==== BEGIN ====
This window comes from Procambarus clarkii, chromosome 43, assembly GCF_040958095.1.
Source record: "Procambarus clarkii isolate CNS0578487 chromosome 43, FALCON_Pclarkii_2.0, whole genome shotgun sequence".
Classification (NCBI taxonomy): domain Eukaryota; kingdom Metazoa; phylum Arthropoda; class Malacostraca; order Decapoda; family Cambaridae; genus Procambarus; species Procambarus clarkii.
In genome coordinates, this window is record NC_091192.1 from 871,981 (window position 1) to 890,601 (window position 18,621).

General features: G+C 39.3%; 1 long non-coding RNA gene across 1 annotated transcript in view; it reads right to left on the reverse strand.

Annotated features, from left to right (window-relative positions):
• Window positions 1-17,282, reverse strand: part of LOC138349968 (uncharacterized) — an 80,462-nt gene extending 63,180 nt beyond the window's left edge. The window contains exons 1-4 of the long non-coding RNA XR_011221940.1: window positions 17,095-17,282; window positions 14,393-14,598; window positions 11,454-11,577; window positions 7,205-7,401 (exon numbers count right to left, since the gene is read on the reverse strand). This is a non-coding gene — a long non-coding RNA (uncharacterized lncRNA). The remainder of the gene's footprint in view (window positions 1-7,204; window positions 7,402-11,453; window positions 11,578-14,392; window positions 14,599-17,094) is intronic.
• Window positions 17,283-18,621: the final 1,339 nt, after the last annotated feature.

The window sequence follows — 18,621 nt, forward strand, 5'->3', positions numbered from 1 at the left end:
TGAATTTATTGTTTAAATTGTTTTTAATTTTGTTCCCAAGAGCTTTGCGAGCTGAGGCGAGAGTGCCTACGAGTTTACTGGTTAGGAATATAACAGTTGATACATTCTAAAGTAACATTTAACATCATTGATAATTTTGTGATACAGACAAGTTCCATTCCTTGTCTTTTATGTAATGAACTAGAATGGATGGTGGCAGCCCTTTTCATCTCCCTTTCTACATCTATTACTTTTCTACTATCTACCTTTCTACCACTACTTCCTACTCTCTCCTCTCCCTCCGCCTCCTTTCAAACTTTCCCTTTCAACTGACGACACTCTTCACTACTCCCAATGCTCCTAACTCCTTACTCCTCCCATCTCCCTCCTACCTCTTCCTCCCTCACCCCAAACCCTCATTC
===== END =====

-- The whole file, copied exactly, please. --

This window comes from Procambarus clarkii, chromosome 43, assembly GCF_040958095.1.
Source record: "Procambarus clarkii isolate CNS0578487 chromosome 43, FALCON_Pclarkii_2.0, whole genome shotgun sequence".
Classification (NCBI taxonomy): domain Eukaryota; kingdom Metazoa; phylum Arthropoda; class Malacostraca; order Decapoda; family Cambaridae; genus Procambarus; species Procambarus clarkii.
In genome coordinates, this window is record NC_091192.1 from 871,981 (window position 1) to 890,601 (window position 18,621).

General features: G+C 39.3%; 1 long non-coding RNA gene across 1 annotated transcript in view; it reads right to left on the reverse strand.

Annotated features, from left to right (window-relative positions):
• Window positions 1-17,282, reverse strand: part of LOC138349968 (uncharacterized) — an 80,462-nt gene extending 63,180 nt beyond the window's left edge. The window contains exons 1-4 of the long non-coding RNA XR_011221940.1: window positions 17,095-17,282; window positions 14,393-14,598; window positions 11,454-11,577; window positions 7,205-7,401 (exon numbers count right to left, since the gene is read on the reverse strand). This is a non-coding gene — a long non-coding RNA (uncharacterized lncRNA). The remainder of the gene's footprint in view (window positions 1-7,204; window positions 7,402-11,453; window positions 11,578-14,392; window positions 14,599-17,094) is intronic.
• Window positions 17,283-18,621: the final 1,339 nt, after the last annotated feature.

The window sequence follows — 18,621 nt, forward strand, 5'->3', positions numbered from 1 at the left end:
TGAATTTATTGTTTAAATTGTTTTTAATTTTGTTCCCAAGAGCTTTGCGAGCTGAGGCGAGAGTGCCTACGAGTTTACTGGTTAGGAATATAACAGTTGATACATTCTAAAGTAACATTTAACATCATTGATAATTTTGTGATACAGACAAGTTCCATTCCTTGTCTTTTATGTAATGAACTAGAATGGATGGTGGCAGCCCTTTTCATCTCCCTTTCTACATCTATTACTTTTCTACTATCTACCTTTCTACCACTACTTCCTACTCTCTCCTCTCCCTCCGCCTCCTTTCAAACTTTCCCTTTCAACTGACGACACTCTTCACTACTCCCAATGCTCCTAACTCCTTACTCCTCCCATCTCCCTCCTACCTCTTCCTCCCTCACCCCAAACCCTCATTC